Four Sell-Offs that Might Create Opportunity

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Last Friday there were numerous high-profile stocks to fall lower -- some caught my attention while others did not. The ones that did catch my attention were violent falls, or aggressive selling, due to fundamental and technical fear. However, in the midst of these downtrends there could be value, and I am looking at four such situations.

Bad News for Intel Might be Priced Into the Stock

Intel (NASDAQ: INTC) has lost almost 20% of its value in the last year, and sustained one of its biggest blows on Friday after announcing earnings, losing 6.31% of its value. The stock slid lower after announcing guidance that was slightly below consensus and then guided for major increases in spending on its capex budget.

Intel’s high capex spending is a result of a $2 billion upcoming investment on 450mm-wafer developments, in an attempt to boost sales of netbooks and similar products. Obviously the market responded badly. However, earnings weren’t that bad and neither was guidance. The company still expects low-single digit growth in 2013, which is impressive considering the PC market. Therefore, with a forward P/E ratio of just 10 and a dividend yield of 4.2% for 2013, I think this loss might be an opportunity, as all bad news is priced into the stock.

Deep Value that Could Reverse

After one of the best three-year runs of any stock in the market, Mellanox (NASDAQ: MLNX) has now lost more than 40% of its value over the last six months. The company has fallen due to fears of new competition from Intel, and recently issued a Q4 earnings warning thanks to weaker demand, macro issues, and a technical problem. However, this is a company that could still easily double, even triple, in size over the next two to three years, and has all potential problems fully baked into its valuation.

On Friday, Mellanox lost more than 3% of its value following the Intel earnings, which is somewhat ironic seeing as how fears of Intel’s growth are what initially led to its decline. However, this is a company with a valuation that is hard to explain. It’s currently guiding for revenue of $120 million, which would be growth of about 65% year-over-year. In a market that rewards companies with such aggressive growth, Mellanox’s forward P/E ratio of 14.46 is highly attractive. Therefore, it might be wise to explore a potential investment.

After Breaking Out, Arena Could Go Higher

After a strong start to 2013, and after finally breaking out of its $8.00-$9.50 trading range, shares of Arena Pharmaceuticals (NASDAQ: ARNA) fell considerably lower on Friday. The stock fell 6.51% on more than twice its average three-month volume, and with no news. Therefore, it was a technical fall, but the fact that it did break out of its six-month trend is still something to celebrate. I would now watch this stock closely, because if it begins to trade higher, it could very well continue to rally back above $10.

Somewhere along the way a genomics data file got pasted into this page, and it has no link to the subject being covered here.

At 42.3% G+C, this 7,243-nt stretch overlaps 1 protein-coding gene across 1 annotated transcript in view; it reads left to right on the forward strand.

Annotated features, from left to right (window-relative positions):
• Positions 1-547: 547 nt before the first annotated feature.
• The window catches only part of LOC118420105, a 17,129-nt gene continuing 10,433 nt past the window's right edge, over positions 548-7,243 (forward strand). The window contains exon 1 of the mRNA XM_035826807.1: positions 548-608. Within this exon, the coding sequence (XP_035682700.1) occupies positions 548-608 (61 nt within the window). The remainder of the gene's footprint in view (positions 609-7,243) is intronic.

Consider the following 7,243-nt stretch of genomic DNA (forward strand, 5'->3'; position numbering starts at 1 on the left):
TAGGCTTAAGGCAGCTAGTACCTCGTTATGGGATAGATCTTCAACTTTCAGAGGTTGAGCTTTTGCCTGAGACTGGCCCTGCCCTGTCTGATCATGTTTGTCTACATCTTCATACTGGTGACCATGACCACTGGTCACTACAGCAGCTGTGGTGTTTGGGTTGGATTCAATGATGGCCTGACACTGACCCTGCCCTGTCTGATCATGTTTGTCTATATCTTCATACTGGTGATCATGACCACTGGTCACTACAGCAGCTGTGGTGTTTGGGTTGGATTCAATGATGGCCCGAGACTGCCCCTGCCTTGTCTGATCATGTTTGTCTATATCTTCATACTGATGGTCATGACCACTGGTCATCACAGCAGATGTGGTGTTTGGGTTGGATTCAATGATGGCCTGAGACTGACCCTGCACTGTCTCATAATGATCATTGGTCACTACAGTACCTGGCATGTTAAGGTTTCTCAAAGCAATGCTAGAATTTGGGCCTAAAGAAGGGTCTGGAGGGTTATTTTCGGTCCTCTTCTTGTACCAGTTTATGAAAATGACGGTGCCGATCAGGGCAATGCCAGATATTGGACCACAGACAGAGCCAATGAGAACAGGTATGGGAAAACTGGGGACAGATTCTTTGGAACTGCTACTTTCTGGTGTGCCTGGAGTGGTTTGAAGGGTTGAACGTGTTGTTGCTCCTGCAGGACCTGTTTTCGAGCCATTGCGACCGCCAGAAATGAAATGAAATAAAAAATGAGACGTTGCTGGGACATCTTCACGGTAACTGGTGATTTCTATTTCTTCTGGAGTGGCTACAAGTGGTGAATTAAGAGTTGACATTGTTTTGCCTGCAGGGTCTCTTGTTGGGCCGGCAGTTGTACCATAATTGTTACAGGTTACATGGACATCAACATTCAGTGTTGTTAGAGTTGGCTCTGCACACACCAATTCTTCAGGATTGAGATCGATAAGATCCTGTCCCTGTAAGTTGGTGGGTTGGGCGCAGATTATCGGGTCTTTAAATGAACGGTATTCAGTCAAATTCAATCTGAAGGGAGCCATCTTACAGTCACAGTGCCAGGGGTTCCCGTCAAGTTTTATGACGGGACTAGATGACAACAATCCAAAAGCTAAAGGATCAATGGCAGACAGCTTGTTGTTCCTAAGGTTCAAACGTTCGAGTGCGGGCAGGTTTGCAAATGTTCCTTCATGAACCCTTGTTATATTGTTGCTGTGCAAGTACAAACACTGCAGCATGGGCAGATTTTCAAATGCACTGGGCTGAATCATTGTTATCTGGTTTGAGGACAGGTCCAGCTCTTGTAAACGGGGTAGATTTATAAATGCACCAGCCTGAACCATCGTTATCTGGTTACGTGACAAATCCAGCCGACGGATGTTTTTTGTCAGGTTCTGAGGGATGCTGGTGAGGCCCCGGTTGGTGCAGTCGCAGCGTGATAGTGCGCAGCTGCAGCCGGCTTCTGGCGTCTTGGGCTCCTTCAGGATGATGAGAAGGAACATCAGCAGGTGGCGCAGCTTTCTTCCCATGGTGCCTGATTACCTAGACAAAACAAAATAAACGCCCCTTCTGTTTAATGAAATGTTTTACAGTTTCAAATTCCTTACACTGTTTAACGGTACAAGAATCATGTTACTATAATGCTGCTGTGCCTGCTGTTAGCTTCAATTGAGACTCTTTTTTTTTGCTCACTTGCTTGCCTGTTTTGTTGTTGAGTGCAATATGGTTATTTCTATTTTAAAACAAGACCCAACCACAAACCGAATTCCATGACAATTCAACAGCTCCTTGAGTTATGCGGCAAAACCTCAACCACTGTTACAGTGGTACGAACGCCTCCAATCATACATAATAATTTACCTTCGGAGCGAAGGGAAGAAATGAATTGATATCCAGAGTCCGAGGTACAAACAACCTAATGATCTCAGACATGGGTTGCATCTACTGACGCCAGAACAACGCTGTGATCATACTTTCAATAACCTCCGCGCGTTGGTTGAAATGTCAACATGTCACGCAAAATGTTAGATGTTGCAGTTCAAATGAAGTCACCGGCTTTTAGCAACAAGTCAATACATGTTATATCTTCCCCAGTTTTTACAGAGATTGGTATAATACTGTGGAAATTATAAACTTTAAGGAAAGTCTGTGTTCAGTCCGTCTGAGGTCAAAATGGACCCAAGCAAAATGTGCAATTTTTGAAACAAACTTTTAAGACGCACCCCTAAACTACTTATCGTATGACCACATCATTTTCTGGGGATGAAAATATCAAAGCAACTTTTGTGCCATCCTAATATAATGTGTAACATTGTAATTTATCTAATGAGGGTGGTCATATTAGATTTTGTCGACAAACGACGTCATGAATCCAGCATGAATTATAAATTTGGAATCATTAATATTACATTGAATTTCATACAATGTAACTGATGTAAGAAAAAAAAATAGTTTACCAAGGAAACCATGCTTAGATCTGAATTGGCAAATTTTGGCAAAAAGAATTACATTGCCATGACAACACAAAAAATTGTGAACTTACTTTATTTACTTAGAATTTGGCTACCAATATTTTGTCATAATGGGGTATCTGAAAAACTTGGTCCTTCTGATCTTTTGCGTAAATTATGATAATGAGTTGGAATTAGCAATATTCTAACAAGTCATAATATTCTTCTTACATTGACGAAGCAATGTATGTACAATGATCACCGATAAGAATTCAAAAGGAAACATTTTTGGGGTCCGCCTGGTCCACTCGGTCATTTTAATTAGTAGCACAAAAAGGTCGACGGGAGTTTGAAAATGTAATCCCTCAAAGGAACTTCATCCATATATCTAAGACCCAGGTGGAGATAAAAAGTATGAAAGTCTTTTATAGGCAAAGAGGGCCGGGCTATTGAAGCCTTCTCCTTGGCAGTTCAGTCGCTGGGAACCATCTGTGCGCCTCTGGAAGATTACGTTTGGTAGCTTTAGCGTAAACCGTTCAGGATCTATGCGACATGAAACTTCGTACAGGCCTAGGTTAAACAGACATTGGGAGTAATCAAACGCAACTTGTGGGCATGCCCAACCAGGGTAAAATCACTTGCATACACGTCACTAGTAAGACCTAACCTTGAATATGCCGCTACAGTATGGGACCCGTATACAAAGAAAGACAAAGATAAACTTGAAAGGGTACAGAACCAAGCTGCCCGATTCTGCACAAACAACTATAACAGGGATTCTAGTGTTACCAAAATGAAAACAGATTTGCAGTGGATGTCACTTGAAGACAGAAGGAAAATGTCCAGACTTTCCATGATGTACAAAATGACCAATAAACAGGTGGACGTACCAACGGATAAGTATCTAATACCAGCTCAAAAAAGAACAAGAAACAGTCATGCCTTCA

Amarin Attempting to Gain Momentum

Amarin (NASDAQ: AMRN) has been under heavy selling pressure since December, after rumors of a potential buyout were put to rest with the company hiring a sales team. The stock had finally begun to rise in the last week, but then sold off aggressively on Friday.

I view the price action in shares of Amarin as a grand opportunity. First, almost all multi-billion-dollar clinical stage biotechnology companies lose value following an FDA approval, in the waiting period prior to launch. Second, it’s trading with a valuation of just $1.27 billion, cheap for a company that could reach sales of more than $1.5 billion, $300 million in the first year. As a result, because of valuation, I could see it going higher at some point in the near future.


Each of these stocks saw significant loss on Friday, and I believe that each is now presenting some level of value. Of course more due diligence is required before making an investment decision. However, if you are looking to add a value stock to your portfolio, then one of these four companies might be a good place to start.

BrianNichols has no position in any stocks mentioned. The Motley Fool recommends Intel. The Motley Fool owns shares of Intel. Try any of our Foolish newsletter services free for 30 days. We Fools may not all hold the same opinions, but we all believe that considering a diverse range of insights makes us better investors. The Motley Fool has a disclosure policy. Is this post wrong? Click here. Think you can do better? Join us and write your own!

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